Comments

  1. Thank you for this post. I feel a sense of comfort every time I read information on RTS. Like you, it helps me feel "less crazy." Thank you for sharing it here.

    So much of what you wrote in this post resonates with my current experience. I can particularly relate to the feelings you described of needing change constantly to escape dealing with the trauma. I can also relate to feeling like you could get swallowed up into the desires of others (i.e., who they want you to be). I've never been one for confrontation, but boundaries became ridiculously challenging following my assault.

    Thank you for sharing your healing journey. It is so helpful to hear from others who are further along in the healing process. Wishing you the best as you keep moving forward.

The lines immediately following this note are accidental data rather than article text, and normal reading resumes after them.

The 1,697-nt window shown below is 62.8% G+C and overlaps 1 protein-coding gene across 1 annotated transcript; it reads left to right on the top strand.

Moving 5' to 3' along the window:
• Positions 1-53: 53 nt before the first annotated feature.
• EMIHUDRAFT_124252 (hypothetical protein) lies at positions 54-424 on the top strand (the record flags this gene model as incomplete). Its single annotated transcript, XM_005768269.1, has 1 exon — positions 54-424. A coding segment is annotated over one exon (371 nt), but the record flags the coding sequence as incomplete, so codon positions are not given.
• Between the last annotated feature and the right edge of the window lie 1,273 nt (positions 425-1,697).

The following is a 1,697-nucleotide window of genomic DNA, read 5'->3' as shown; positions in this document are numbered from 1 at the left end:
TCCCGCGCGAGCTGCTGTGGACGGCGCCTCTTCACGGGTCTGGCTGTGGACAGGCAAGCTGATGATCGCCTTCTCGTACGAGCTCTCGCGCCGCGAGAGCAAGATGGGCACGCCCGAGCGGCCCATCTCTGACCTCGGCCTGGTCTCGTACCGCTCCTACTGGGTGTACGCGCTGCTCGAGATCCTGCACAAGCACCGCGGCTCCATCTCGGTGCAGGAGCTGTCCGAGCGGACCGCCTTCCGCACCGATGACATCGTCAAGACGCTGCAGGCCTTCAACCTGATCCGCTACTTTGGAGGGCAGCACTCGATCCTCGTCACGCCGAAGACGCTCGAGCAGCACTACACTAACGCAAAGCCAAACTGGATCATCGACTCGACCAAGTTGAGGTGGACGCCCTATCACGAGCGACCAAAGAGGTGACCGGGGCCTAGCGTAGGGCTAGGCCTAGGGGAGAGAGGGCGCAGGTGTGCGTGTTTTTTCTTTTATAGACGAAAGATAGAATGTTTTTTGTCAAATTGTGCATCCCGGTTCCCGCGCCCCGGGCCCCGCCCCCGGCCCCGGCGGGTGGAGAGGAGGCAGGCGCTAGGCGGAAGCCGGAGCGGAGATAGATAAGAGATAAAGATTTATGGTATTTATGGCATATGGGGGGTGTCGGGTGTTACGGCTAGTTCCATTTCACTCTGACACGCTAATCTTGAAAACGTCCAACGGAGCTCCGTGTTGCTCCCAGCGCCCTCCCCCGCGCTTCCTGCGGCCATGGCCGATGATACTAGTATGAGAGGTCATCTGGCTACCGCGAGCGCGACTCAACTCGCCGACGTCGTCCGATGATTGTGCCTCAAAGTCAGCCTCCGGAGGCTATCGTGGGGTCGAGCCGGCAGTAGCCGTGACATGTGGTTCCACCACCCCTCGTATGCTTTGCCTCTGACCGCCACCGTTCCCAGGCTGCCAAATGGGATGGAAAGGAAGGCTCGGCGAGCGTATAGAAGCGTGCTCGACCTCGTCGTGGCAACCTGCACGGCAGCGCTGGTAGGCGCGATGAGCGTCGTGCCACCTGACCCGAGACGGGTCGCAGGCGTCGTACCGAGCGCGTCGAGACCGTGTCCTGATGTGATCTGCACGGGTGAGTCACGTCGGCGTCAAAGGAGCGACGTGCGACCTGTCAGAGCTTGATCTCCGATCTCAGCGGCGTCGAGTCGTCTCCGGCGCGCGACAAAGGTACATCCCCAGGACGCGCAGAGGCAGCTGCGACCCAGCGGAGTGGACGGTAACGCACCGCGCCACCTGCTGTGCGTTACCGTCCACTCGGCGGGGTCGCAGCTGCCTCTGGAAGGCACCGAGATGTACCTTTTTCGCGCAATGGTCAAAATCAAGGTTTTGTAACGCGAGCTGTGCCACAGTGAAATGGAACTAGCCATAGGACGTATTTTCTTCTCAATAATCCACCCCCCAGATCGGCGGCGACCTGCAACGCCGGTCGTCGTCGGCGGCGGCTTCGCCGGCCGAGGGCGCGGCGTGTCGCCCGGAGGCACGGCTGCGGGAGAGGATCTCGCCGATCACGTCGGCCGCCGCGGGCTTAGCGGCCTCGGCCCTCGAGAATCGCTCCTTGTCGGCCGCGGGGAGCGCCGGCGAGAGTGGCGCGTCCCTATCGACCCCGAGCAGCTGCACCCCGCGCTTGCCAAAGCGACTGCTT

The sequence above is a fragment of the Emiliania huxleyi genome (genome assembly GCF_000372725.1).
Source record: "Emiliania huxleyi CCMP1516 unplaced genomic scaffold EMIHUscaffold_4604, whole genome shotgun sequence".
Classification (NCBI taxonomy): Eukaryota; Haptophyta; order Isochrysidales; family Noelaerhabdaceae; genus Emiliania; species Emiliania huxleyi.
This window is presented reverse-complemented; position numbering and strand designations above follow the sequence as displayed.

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    1. Thank you for reading and relating with me. I kept silent so long and when going through this endless process of healing I am just searching for that connection with others who understand. I always feel so much better when I read the process that each individual person goes through to get healing. We all are in different stages and we all heal in such different ways. I am so happy to be an encouragement to you.

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  2. you are so much stronger than what you realize. you are an inspiration Lisa, even to women that haven't been in this situation. i am honored to have met someone so influential as yourself.